Discussion. SEC Chairman Jay Clayton said that COVID-19 provided a "real-time stress test" for asset managers and other market participants on their ability to operate remotely while complying with regulatory requirements that were designed for an environment with vastly different operational characteristics. He remarked that the Commission last substantively addressed electronic delivery over 20 years ago. "Our regulations should not cling to the mails and paper as the default or preferred paradigm for communications," Clayton advised.

Commissioner Hester Peirce also welcomed the recommendations for laying the foundation for a more flexible, technology-based regulatory structure, rather than doing so in an ad hoc manner through temporary exemptive relief. Peirce also posited that firms should be able to tell new customers clearly and in advance that they are a "digital-only" firm without paper documentation. It would then be up to the potential customer to give their business to the firm, she explained.

AMAC member Mike Durbin of Fidelity Institutional said that Peirce’s idea might result in an asymmetry depending on whether the "digital-only" designation applied to new clients or a current client opening a new account. In that case, it should probably be anchored around clients or households rather than accounts, he said.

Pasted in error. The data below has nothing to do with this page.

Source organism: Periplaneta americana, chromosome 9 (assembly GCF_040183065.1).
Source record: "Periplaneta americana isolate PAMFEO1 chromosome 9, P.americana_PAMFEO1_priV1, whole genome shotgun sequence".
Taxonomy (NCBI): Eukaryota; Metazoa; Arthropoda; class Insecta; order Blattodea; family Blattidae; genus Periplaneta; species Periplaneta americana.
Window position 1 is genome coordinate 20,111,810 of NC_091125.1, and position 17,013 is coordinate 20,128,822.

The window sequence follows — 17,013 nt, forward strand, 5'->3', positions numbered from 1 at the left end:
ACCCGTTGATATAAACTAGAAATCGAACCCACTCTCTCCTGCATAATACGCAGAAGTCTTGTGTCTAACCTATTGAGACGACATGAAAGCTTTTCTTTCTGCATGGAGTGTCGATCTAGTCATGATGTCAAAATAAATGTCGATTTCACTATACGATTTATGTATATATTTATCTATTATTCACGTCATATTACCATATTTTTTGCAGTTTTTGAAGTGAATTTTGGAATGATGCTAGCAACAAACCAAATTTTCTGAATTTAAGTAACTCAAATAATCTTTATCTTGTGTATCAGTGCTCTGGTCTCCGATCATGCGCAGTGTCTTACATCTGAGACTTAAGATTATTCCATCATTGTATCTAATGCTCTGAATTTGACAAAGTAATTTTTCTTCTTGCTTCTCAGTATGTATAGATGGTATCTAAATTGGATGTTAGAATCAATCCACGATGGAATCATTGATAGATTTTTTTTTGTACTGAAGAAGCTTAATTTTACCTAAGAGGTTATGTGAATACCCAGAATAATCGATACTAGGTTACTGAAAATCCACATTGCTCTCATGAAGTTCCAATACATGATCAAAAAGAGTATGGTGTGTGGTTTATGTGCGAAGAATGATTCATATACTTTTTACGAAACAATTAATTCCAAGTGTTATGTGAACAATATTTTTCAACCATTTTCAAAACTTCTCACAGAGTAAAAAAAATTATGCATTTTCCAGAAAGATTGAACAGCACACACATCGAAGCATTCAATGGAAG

Neesha Hathi of Charles Schwab said that her firm probably would not embrace the idea that customers wouldn’t have a choice to stick with paper but added that newer firms may want to go in that direction. For existing customers, firms could notify legacy accounts that they would be switching to digital on a certain date, and customers opposed to the change could let the firm know their opposition. AMAC Chairman Ed Bernard of T. Rowe Price agreed that with proper notice, many legacy accounts could be transitioned to fully-digital.